Spinal fungal infections and viral infections of the spinal cord are extremely rare. Most occur in immunosuppressed patients.

Spinal epidural abscess has an estimated incidence rate of 0.2 to 2.8 cases per 10,000 per year.3

Arachnoiditis is caused by irritation or inflammation of the subarachnoid space, leading to scarring, and arachnoid thickening, opacification, and formation of adhesions.


Most common modes of inoculation are the following:

  1. Hematogenous spread
  2. Contiguous involvement
  3. Direct inoculation after trauma, surgery, or therapeutic intervention

Hematogenous infections may spread from the oral cavity, skin, respiratory tract, genitourinary system, or the gastrointestinal tract, leading to bacteremia. Causative agents may then seed into the vertebral endplates via low flow arteriolar network. The infection then spreads by contiguous involvement when the infectious focus ruptures from the endplates into the disk or surrounding paravertebral tissue.

Specific secondary or associated conditions and complications

Systemic signs of infection including fever, and chills may or may not be present with localized or radicular pain.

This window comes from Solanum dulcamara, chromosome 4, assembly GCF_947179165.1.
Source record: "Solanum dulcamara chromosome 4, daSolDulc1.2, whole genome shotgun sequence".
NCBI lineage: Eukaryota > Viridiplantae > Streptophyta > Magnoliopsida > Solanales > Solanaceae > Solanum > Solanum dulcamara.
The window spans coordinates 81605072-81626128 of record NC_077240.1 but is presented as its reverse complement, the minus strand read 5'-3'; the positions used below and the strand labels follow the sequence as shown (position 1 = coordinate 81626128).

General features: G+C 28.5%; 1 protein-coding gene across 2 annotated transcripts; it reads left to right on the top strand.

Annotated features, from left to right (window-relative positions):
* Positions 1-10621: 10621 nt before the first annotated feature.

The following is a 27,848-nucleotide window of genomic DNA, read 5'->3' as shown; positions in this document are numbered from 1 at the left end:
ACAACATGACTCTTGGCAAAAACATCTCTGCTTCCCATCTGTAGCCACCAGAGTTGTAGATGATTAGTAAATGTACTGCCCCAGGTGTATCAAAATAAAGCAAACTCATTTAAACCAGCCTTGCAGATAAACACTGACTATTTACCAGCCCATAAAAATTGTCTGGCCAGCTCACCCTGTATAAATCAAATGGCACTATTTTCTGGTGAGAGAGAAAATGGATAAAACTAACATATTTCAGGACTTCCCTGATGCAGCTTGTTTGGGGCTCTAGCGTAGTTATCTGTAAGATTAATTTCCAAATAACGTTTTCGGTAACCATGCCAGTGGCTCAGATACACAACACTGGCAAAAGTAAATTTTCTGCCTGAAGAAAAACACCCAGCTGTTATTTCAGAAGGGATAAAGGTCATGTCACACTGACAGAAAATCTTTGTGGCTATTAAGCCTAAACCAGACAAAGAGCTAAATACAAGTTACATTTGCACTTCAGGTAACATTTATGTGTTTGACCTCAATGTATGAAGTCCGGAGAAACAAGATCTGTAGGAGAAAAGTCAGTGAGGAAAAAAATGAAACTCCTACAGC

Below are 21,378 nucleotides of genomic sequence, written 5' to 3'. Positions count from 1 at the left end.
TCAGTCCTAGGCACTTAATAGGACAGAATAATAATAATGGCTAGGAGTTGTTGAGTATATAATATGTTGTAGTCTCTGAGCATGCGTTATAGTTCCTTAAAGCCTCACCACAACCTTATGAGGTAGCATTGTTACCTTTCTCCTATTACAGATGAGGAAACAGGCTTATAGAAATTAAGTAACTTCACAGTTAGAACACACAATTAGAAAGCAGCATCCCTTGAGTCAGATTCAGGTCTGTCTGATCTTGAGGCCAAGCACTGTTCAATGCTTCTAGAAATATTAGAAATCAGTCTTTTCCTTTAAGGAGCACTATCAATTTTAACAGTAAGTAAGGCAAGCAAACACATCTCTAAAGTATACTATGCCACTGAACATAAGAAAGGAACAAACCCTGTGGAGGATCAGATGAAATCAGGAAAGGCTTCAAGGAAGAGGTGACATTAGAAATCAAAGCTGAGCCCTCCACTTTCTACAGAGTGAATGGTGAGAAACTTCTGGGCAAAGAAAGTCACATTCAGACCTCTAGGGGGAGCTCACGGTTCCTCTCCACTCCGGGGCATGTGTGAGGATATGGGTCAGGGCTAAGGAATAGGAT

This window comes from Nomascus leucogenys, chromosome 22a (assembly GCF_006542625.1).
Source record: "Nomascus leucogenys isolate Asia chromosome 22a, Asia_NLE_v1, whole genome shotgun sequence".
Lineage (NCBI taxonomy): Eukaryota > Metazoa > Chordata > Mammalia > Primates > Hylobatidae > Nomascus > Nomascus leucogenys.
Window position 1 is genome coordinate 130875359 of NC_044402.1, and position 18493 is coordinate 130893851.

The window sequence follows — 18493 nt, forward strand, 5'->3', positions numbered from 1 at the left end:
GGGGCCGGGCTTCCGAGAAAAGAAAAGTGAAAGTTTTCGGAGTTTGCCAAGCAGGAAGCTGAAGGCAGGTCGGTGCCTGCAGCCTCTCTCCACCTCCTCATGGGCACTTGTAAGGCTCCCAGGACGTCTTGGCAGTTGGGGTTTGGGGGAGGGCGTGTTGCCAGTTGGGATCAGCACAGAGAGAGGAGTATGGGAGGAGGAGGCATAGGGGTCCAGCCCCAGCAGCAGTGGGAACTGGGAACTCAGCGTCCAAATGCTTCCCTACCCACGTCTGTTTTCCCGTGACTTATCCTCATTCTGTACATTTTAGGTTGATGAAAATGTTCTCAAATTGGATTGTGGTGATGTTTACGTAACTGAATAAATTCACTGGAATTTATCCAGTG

Neurologic deficits that suggest spinal cord involvement include the following:

  1. Sensory changes
  2. Weakness
  3. Severe intractable regional and/or radicular pain
  4. Urine retention or incontinence
  5. Bowel impairments
  6. Saddle anesthesia



It is imperative to obtain a full history in order to formulate a differential diagnosis and treatment plan.

  1. Review of systems should include presence of fevers, chills, night sweats, back pain, radicular pain, weakness, sensory changes, and bladder or bowel changes. High level of suspicion for infection should also include persistent pain despite rest and anti-inflammatory medications.
  2. Significant medical and surgical history includes recent and previous infectious illnesses, recent and previous spinal surgeries, and procedures, diabetes, chronic steroid use, cancers, IV drug use, long-term access, such as peripheral or central lines, and/or indwelling bladder catheters.
  3. Additional historical elements that can direct diagnostic work up include vaccinations, transfusions, recent travel, drug abuse, and psychosocial history.

Clinical presentation of spinal epidural abscess includes fever, localized back pain, radicular pain, muscle weakness, paresthesias, sphincter dysfunction, and paralysis.3

Neurosyphillis involves the posterior columns of the spinal cord, and therefore patients with Tabes dorsalis develop impairment of vibration and position sense and progressive ataxia.

Physical examination